The SNIA expects major advances in communication among storage devices.
For several years, users have clamored for more management features to be added to existing hardware. Now, a number of vendors are suggesting its better to build smarter hardware in the first place.
In fact, technologies are under development, according to industry experts, that improve the way low-end RAID controllers communicate with drive clusters and that enable high-end array intelligence to reside as objects in central servers.
"The future of the storage industry looks just like the future of the rest of computing," said John Webster, an analyst at Data Mobility Group Inc., in Nashua, N.H. "People build functions, express it in hardware or software, and [eventually] express it in more efficient ways of doing things."
On the low-end storage front, users in the future will be able to consolidate storage, move drives among controller units, replace failed parts and upgrade to new featuresall among different vendors and without having to use backup data sets or remap every drive and volume, said Wayne Rickard, chairman of the Storage Networking Industry Associations Technical Council and vice president of advanced technology at Seagate Technology LLC.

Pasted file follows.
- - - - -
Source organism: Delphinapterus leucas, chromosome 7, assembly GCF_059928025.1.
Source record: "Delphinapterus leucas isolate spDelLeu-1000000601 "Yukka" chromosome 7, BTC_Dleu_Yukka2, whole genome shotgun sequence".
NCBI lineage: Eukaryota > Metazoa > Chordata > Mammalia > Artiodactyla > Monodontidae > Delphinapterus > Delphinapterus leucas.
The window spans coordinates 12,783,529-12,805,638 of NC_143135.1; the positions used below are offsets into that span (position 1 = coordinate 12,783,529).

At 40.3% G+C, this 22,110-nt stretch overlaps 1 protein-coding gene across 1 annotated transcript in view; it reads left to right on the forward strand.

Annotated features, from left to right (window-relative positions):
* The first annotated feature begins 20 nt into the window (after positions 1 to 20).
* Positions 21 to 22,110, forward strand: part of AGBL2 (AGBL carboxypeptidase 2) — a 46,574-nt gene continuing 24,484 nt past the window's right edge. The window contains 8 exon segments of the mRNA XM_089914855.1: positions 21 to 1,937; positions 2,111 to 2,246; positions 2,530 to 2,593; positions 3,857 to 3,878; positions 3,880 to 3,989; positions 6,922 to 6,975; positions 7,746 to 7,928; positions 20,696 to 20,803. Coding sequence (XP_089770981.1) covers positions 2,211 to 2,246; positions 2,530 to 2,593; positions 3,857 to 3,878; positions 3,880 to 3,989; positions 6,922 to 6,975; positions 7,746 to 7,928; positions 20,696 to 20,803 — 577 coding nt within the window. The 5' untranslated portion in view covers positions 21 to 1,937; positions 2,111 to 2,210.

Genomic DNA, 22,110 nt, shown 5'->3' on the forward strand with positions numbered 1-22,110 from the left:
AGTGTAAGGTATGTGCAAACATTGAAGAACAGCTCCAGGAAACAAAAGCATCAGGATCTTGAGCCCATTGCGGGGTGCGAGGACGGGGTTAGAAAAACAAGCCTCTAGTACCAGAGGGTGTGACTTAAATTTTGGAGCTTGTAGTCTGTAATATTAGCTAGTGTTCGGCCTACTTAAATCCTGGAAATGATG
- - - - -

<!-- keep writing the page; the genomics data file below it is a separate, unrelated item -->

Such interoperability will be facilitated by the Disk Data Format Provisional Working Group proposed this month by Adaptec Inc., Dell Computer Corp. and LSI Logic Corp., Rickard said. Creating the standards could take two years, said Rickard, in Scotts Valley, Calif.
In high-end storage, object-based storage is also on its way to becoming a context-aware, native technology. For evidence, users can look to hardware such as EMC Corp.s Centera and software such as IBMs StorageTank.
Instead of mapping logical units, numbers and zones directly between servers and storage, "with object-based storage, the devices are doing all this themselves," said Mike Mesnier, co-chair of SNIAs object storage devices working group and storage architect at Intel Corp.
By this fall, the working group will complete its security and data sharing documents, said Mesnier, in Pittsburgh.
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